When developing engagement practices, determining the specific issues to be addressed and the stakeholders that need to be invited to the table is critical important. Just as important as these two steps is determining how to best foster engagement between these identified stakeholders -who may have competing values- towards the end goal of addressing the key environmental issues at the heart of the problem (Proctor 2019). This is also known as the “How” part of environmental engagement, tying it in with the aforementioned “What” and “Who” categories of engagement, as they relate to our specific project with the Hood River Forest Collaborative.
Our proposed engagement project with the Hood River Forest Collaborative aims to help the Collaborative develop an online presence, through which they can host events, share knowledge, and engage in outreach to invite more voices to the conversation. In addition, we aim to develop and promote a series of public speakers. This has the goal of increasing community engagement with interesting and applicable topics, as well as provide of baseline of informed knowledge for members to start future engagement from.
As Andrew Spaeth -the facilitator of the Collaborative- noted in our interview, one of the biggest challenges facing the Collaborative is that sometimes people disagree so strongly on issues that they cannot listen to one another and are thus incapable of meaningful engagement. He noted that he has hosted social events, like group meals, for members that allowed them to talk to one another and form friendships outside of their heated debates. While this seems to help members see one another past the issue they represent, a more open and informative series of events would have the potential of drawing in new stakeholders who may not initially be interested in the Collaboratives monthly meetings and may be intimidated by the idea of joining strangers meals.
We plan to utilize social media to allow a space for members to connect online. In a context where people just cannot agree, it can help to see others as simply human, and to socialize outside of the debate on land management. Utilizing social media as a platform for comment can help people engage with one another, since this can allow people to work together to produce knowledge on land management issues. This also helps to address many of the issues the Collaborative faces in regards to getting new stakeholder involvement, as engaging through social media requires far less time commitment than a three hour meeting at the Hood River Ranger Station. Social media is also incredibly useful as a vehicle to disseminate critical information about their schedule, and can provide a great way for interested parties to initiate contact and develop a more personal interest in prolonged engagement with the group.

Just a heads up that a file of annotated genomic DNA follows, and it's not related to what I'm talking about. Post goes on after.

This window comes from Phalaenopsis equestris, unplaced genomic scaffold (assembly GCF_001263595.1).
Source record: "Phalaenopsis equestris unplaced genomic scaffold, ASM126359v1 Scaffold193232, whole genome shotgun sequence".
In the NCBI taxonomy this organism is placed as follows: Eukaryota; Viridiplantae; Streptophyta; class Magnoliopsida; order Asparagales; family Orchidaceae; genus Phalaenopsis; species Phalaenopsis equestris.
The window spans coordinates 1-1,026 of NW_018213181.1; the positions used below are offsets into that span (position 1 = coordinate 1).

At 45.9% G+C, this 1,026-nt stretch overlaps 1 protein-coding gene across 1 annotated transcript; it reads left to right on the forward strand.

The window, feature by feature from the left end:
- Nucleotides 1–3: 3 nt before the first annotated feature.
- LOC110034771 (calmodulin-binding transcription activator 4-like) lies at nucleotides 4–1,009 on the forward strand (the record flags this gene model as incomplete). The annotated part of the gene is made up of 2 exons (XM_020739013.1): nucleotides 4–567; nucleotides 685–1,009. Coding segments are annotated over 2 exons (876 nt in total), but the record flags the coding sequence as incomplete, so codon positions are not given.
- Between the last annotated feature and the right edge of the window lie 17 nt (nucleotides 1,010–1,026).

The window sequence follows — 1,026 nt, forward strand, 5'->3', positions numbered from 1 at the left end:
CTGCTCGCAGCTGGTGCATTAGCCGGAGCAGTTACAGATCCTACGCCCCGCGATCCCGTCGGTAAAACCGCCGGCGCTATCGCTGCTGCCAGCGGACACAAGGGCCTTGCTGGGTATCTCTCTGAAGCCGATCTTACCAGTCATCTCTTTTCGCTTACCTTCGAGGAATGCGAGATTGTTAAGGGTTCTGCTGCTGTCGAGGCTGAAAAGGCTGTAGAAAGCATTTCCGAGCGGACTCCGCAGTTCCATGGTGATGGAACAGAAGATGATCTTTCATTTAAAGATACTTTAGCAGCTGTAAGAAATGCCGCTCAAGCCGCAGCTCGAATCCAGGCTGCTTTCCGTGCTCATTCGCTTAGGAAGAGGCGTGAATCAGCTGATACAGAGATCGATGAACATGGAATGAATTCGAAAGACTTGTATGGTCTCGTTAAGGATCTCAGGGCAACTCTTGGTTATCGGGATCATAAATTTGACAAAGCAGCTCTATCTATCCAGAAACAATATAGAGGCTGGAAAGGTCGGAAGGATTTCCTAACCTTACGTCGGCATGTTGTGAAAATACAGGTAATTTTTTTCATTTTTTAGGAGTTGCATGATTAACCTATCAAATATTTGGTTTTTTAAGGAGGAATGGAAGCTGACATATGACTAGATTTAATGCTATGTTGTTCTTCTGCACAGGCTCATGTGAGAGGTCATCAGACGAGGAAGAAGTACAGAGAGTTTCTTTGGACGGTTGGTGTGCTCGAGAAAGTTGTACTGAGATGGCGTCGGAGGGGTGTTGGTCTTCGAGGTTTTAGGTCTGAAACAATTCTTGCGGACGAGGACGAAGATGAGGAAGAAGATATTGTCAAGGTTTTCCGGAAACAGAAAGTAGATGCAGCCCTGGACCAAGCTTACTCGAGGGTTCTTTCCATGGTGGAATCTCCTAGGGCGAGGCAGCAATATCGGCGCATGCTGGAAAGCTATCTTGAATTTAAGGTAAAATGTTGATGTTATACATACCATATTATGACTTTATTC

Additionally, it may help strongly disagreeing members engage more with one another if more people are involved in the conversation. Having informal and casual spaces for outsiders to comment on the issues of land management that affect them may help members hear about other perspectives, and engage with more people who can learn from each other’s perspectives (Broockman and Kalla 2016). However, these spaces would obviously have to be moderated in some fashion to maintain their integrity as a vehicle for providing important facts, as unchecked flame wars help nobody develop meaningful engagement.
Broockman, David, and Joshua Kalla. 2016. “Durably Reducing Transphobia: A Field Experiment on Door-to-Door Canvassing.” Science 352 (6282): 220–24. https://doi.org/10.1126/science.aad9713.
Proctor, James D. 2019. “When Our Ideas Differ: Three Options.” EcoTypes: Exploring Environmental Ideas(blog). June 23, 2019. https://jimproctor.us/ecotypes/about-ecotypes/when-our-ideas-differ-three-options/.